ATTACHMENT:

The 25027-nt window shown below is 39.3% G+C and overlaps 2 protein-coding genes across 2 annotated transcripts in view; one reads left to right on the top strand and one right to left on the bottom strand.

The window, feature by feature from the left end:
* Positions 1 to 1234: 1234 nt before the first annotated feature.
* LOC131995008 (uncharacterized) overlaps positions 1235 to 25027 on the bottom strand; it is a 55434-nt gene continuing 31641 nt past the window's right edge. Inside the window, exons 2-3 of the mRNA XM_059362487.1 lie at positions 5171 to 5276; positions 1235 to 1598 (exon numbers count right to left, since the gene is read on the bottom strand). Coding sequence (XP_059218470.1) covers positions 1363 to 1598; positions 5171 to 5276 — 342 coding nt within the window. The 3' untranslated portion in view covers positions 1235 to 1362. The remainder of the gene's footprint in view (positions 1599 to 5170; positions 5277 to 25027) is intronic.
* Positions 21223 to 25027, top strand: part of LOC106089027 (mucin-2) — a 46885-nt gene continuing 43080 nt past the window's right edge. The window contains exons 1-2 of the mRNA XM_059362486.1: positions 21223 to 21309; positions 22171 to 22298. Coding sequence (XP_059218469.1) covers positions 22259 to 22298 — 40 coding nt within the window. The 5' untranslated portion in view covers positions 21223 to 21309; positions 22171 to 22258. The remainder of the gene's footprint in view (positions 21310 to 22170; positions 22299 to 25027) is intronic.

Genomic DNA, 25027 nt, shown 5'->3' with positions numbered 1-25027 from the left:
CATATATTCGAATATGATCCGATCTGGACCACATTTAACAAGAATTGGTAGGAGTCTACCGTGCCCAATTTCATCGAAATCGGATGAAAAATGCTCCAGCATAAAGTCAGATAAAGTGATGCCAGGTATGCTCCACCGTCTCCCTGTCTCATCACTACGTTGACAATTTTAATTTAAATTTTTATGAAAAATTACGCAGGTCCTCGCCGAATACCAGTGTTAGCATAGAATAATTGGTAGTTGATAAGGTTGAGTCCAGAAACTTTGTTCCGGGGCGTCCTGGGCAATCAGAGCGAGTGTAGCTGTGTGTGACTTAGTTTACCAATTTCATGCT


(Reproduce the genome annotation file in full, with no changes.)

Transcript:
The 25027-nt window shown below is 39.3% G+C and overlaps 2 protein-coding genes across 2 annotated transcripts in view; one reads left to right on the top strand and one right to left on the bottom strand.

The window, feature by feature from the left end:
* Positions 1 to 1234: 1234 nt before the first annotated feature.
* LOC131995008 (uncharacterized) overlaps positions 1235 to 25027 on the bottom strand; it is a 55434-nt gene continuing 31641 nt past the window's right edge. Inside the window, exons 2-3 of the mRNA XM_059362487.1 lie at positions 5171 to 5276; positions 1235 to 1598 (exon numbers count right to left, since the gene is read on the bottom strand). Coding sequence (XP_059218470.1) covers positions 1363 to 1598; positions 5171 to 5276 — 342 coding nt within the window. The 3' untranslated portion in view covers positions 1235 to 1362. The remainder of the gene's footprint in view (positions 1599 to 5170; positions 5277 to 25027) is intronic.
* Positions 21223 to 25027, top strand: part of LOC106089027 (mucin-2) — a 46885-nt gene continuing 43080 nt past the window's right edge. The window contains exons 1-2 of the mRNA XM_059362486.1: positions 21223 to 21309; positions 22171 to 22298. Coding sequence (XP_059218469.1) covers positions 22259 to 22298 — 40 coding nt within the window. The 5' untranslated portion in view covers positions 21223 to 21309; positions 22171 to 22258. The remainder of the gene's footprint in view (positions 21310 to 22170; positions 22299 to 25027) is intronic.

Genomic DNA, 25027 nt, shown 5'->3' with positions numbered 1-25027 from the left:
CATATATTCGAATATGATCCGATCTGGACCACATTTAACAAGAATTGGTAGGAGTCTACCGTGCCCAATTTCATCGAAATCGGATGAAAAATGCTCCAGCATAAAGTCAGATAAAGTGATGCCAGGTATGCTCCACCGTCTCCCTGTCTCATCACTACGTTGACAATTTTAATTTAAATTTTTATGAAAAATTACGCAGGTCCTCGCCGAATACCAGTGTTAGCATAGAATAATTGGTAGTTGATAAGGTTGAGTCCAGAAACTTTGTTCCGGGGCGTCCTGGGCAATCAGAGCGAGTGTAGCTGTGTGTGACTTAGTTTACCAATTTCATGCT